Also the scene, where the teenage boy calmly explains how all of his family got made immortal, just so the Doctor could keep torturing them forever, and then lists their “punishments”, where he says in this flat tone of voice “He still visits my sister. Once a year, every year.”, and you see him stand in front of a mirror where the little girl with the balloon got imprisoned, watching her suffer for his own enjoyment – that scene made 15 year old me want to puke my brains out, just so I could forget the whole episode. Bleugh.
Let’s talk about the card.
For pretty much all of design (it was one of my first cards), this cost 5 mana. I only changed it to 6 at the very last minute. It doesn’t make too big a difference – since once you hit two creatures with these torture counters, it should be very difficult still to claw back into the game – but it does make it a bit less crippling in the middlegame.
I’ll admit, that it’s still a bad design, and changing its mana cost doesn’t really do anything about it. It is an effect that can very easily end the game on the spot, which is lame, but requires a certain amount of sacrifice (you will still take damage or have to chump with stuff to torture creatures). It’s too game changing even for a rare, I think. Maybe it could have been 5 (even 4?) mana, and just put a counter on up to two creatures that dealt damage to you or a creature you control? That would make more sense from a game perspective, but would sacrifice some flavour. And this card is very much all about the flavour. Because without my strong emotional attachment to this specific scene, this card would never have existed. Still, we owe it the cards we design, to remove ourselves enough from that attachment to make viable Magic cards. And in this I failed.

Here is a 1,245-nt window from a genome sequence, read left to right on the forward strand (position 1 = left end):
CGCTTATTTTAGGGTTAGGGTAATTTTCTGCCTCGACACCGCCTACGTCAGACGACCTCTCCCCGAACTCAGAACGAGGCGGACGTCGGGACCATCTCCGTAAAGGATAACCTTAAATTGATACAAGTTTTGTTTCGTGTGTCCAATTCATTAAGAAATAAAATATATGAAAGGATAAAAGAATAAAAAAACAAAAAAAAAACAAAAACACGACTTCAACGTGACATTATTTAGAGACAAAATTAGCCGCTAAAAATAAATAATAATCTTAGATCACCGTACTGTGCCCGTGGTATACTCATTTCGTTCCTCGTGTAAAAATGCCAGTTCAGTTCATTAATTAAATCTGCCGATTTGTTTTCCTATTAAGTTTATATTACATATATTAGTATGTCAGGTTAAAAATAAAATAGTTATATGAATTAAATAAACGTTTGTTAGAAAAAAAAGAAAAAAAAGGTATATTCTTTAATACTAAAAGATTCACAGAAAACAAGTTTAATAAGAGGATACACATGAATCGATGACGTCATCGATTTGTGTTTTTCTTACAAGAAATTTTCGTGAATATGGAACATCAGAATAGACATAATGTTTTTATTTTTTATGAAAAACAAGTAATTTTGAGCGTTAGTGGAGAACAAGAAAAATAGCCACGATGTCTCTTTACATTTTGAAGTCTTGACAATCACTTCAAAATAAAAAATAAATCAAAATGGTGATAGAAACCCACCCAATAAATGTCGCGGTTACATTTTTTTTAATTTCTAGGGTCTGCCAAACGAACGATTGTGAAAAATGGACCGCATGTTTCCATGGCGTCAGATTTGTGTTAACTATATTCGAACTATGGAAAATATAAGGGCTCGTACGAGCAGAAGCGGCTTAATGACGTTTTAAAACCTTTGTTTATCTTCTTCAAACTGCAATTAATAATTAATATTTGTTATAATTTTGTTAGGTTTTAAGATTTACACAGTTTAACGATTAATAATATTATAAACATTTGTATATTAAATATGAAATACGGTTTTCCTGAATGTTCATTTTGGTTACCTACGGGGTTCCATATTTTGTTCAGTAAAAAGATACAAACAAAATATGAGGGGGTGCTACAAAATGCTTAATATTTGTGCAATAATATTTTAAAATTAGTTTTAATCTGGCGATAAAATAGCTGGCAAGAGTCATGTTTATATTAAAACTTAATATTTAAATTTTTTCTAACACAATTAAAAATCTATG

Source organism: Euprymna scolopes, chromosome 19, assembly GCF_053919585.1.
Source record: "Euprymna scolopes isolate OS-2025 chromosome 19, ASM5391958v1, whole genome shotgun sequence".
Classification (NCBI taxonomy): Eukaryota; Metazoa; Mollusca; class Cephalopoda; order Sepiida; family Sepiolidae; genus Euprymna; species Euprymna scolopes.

This is thus a perfect card to end my discussion of David Tennants Doctor. My empty promise to find a good balance between flavour and design, and his constant promises to save people who end up mysteriously sacrificing themselves to save him in the end. Having a cruel edict in the set though, that’s completely fine (if unexciting) 😉